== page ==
• Characterization of the role of the RUNX2 transcriptional regulator in angiogenesis and oncogenic transformation

      Vitolo, Michele I.; Passaniti, Antonino (2004)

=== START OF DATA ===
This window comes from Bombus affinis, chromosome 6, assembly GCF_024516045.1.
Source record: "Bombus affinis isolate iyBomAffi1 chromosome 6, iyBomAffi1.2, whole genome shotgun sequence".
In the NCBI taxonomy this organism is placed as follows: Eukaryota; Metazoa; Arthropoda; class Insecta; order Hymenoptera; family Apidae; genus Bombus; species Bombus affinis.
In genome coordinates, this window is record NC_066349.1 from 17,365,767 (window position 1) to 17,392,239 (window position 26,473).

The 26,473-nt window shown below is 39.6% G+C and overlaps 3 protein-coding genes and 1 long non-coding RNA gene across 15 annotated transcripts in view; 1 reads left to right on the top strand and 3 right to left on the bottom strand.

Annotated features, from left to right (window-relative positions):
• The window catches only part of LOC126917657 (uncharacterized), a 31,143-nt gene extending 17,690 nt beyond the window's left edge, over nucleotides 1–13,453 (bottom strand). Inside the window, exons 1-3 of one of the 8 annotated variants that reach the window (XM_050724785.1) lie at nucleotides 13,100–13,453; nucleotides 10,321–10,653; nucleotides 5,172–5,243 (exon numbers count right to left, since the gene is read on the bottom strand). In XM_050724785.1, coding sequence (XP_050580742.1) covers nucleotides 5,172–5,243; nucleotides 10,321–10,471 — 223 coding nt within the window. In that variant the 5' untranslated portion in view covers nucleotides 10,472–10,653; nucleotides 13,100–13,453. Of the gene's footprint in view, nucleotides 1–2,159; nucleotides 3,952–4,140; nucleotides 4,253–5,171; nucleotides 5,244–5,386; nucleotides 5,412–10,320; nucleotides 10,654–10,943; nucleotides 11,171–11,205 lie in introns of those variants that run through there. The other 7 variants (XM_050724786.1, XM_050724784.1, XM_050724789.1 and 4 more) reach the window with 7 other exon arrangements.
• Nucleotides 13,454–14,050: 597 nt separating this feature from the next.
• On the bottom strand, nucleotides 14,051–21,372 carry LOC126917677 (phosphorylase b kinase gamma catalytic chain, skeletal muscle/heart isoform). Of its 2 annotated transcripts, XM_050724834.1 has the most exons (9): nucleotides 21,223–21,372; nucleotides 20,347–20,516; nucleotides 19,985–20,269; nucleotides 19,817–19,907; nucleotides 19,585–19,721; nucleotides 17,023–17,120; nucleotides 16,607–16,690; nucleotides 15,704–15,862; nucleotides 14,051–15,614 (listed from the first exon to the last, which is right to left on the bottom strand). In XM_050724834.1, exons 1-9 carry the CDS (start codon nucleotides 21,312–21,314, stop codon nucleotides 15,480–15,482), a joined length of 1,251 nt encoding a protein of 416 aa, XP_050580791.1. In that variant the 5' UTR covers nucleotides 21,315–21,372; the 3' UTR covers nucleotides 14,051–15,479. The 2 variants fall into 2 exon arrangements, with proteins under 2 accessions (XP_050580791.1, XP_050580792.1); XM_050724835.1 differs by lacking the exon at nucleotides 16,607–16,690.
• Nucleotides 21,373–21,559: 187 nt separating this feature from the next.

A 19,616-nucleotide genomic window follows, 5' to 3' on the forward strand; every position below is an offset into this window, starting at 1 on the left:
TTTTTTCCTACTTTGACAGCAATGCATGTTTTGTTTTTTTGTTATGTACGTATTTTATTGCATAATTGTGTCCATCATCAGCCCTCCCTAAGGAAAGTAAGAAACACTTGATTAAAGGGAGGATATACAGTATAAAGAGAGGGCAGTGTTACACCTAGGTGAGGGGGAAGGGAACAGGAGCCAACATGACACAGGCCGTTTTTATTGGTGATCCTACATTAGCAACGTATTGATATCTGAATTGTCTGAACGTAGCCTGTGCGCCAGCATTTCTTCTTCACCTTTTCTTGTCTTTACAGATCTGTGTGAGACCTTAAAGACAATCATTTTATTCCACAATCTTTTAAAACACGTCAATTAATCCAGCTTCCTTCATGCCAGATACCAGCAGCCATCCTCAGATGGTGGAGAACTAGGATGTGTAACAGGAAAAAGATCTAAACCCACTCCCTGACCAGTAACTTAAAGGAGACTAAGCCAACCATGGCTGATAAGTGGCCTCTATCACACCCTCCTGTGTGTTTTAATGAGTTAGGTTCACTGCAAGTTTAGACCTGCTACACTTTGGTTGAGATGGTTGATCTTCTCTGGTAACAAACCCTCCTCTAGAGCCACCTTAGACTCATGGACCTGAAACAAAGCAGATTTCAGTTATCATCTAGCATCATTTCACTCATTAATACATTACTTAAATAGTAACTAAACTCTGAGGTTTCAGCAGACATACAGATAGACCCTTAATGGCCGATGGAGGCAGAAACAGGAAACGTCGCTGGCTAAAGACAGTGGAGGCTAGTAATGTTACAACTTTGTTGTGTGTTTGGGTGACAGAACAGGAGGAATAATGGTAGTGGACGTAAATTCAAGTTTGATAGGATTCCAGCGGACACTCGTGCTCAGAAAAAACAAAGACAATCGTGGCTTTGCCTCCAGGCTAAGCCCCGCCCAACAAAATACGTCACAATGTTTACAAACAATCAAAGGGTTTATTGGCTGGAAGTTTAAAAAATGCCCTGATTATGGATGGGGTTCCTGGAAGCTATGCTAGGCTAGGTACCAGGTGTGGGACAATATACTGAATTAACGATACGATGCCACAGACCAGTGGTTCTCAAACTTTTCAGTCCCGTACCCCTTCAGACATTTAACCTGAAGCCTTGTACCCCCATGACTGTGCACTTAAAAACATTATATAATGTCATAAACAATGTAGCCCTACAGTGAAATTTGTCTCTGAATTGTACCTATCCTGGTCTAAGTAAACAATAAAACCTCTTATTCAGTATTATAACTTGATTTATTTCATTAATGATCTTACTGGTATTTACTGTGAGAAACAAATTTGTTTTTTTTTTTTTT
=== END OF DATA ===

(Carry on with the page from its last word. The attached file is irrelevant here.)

Carcinogenesis is a complex process that is regulated by a variety of host responses, which include neovascularization, or angiogenesis. Vascular endothelial cell (EC) proliferation, migration, and tissue invasion are critical for the establishment of new blood vessels within tumors. These EC functions are under the control of key transcriptional regulators that modulate the expression of angiogenic factors, cytokine receptors, and proteases. The expression and functional role of the transcription factor runt-related gene 2 (RUNX2) has been implicated in a variety of biological and pathological events. The aim of this thesis is to begin to characterize the role of RUNX2 in angiogenesis and oncogenic transformation. A major finding of this study indicates that RUNX2 regulates cell growth arrest, differentiation, apoptosis, and migration of endothelial cells exposed to extracellular matrix (ECM). Each of these biological functions is a critical step in the complex process of angiogenesis. This work has also elucidated a novel function for a naturally occurring splice-variant of RUNX2 that was determined to be a competitive inhibitor of RUNX2, lending further support to the hypothesis that ECs regulate growth and apoptosis through RUNX2 alternative splicing events. Further studies using cultured fibroblasts supported a role for oncogenic transformation through interaction with the YES-associated transcriptional coactivator, YAP. Elucidating the basic mechanisms of RUNX2 gene regulation in the process of angiogenesis may provide potential pharmacological approaches to inhibit angiogenesis and prevent tumor growth and metastasis. Accordingly, determining the mechanism of RUNX2 in oncogenic transformation may similarly lead to novel therapeutic approaches to directly target tumor cells and inhibit the progression of cancer.